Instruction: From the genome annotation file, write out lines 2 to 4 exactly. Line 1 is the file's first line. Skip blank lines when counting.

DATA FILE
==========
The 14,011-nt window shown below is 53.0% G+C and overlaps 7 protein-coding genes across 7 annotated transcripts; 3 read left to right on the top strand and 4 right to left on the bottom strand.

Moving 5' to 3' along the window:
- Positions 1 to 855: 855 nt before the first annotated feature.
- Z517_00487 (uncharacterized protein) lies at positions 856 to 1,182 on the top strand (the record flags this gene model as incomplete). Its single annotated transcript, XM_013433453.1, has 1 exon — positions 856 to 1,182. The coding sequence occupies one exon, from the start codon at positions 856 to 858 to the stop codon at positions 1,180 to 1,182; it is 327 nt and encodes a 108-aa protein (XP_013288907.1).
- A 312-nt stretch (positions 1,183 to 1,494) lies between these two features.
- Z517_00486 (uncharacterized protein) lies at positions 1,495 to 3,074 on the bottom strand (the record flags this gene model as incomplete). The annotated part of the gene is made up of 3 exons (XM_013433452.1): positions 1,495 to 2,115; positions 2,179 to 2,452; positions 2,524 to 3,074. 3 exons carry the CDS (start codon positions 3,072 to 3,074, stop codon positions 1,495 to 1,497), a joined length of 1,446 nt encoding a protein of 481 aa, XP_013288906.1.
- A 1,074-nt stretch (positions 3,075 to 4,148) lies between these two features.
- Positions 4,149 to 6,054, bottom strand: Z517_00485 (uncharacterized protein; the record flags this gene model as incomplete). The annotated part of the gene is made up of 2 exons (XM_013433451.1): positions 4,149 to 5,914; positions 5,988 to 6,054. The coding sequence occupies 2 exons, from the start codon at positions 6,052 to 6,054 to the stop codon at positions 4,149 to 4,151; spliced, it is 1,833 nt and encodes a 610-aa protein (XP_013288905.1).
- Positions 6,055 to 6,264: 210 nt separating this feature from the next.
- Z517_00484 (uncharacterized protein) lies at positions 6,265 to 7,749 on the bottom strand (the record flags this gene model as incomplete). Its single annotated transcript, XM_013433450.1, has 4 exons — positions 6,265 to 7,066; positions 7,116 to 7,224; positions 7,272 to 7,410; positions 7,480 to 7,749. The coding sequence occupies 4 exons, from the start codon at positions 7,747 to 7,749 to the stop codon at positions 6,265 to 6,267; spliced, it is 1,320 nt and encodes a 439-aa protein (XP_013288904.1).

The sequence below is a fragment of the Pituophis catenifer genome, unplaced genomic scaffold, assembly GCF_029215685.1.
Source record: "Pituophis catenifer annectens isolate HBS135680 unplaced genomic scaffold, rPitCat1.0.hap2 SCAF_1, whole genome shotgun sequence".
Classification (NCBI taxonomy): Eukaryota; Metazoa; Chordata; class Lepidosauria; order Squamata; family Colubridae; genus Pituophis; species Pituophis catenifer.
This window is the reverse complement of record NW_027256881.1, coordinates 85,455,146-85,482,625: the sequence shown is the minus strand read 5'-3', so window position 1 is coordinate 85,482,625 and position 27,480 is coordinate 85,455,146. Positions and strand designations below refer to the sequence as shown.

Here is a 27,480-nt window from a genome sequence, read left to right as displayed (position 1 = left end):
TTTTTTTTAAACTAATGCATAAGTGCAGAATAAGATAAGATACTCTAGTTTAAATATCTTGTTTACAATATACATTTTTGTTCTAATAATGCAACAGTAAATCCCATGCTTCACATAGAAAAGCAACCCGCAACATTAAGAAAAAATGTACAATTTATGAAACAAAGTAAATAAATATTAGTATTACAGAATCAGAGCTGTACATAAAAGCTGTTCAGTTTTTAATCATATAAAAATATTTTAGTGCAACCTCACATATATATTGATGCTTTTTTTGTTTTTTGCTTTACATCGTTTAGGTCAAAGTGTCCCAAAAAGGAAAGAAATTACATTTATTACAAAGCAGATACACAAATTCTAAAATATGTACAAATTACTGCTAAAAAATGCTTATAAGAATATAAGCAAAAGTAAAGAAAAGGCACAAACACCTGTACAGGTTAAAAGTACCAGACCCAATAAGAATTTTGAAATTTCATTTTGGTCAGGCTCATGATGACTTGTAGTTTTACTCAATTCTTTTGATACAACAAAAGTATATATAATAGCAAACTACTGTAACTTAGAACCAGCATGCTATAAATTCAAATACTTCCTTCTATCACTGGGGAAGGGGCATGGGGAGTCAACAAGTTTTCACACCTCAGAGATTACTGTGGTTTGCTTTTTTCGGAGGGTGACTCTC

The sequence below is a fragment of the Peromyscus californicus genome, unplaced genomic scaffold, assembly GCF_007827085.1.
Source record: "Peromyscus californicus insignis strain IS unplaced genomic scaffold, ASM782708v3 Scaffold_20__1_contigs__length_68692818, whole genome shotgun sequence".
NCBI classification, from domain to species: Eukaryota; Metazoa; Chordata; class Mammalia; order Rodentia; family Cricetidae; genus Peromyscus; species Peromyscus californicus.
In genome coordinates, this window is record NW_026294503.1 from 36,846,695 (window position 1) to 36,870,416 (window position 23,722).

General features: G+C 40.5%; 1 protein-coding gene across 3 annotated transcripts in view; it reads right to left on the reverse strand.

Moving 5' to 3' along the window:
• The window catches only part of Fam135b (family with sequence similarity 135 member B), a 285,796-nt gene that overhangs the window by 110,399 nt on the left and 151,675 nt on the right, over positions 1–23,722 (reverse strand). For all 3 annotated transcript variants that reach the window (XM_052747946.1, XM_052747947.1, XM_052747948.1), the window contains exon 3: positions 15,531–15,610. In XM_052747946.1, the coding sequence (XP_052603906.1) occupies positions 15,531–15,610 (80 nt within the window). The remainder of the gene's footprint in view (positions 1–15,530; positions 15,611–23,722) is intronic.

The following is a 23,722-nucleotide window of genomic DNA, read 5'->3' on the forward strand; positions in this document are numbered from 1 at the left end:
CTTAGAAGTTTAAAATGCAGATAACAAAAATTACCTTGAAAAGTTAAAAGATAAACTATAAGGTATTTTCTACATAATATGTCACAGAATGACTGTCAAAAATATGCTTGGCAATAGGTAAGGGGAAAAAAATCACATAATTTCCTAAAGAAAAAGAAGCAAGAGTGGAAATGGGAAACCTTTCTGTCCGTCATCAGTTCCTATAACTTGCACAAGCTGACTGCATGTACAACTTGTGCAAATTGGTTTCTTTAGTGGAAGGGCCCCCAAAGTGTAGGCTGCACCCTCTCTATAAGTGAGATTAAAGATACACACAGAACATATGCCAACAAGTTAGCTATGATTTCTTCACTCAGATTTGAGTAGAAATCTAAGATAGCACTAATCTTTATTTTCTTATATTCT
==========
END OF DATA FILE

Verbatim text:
Moving 5' to 3' along the window:
- Positions 1 to 855: 855 nt before the first annotated feature.
- Z517_00487 (uncharacterized protein) lies at positions 856 to 1,182 on the top strand (the record flags this gene model as incomplete). Its single annotated transcript, XM_013433453.1, has 1 exon — positions 856 to 1,182. The coding sequence occupies one exon, from the start codon at positions 856 to 858 to the stop codon at positions 1,180 to 1,182; it is 327 nt and encodes a 108-aa protein (XP_013288907.1).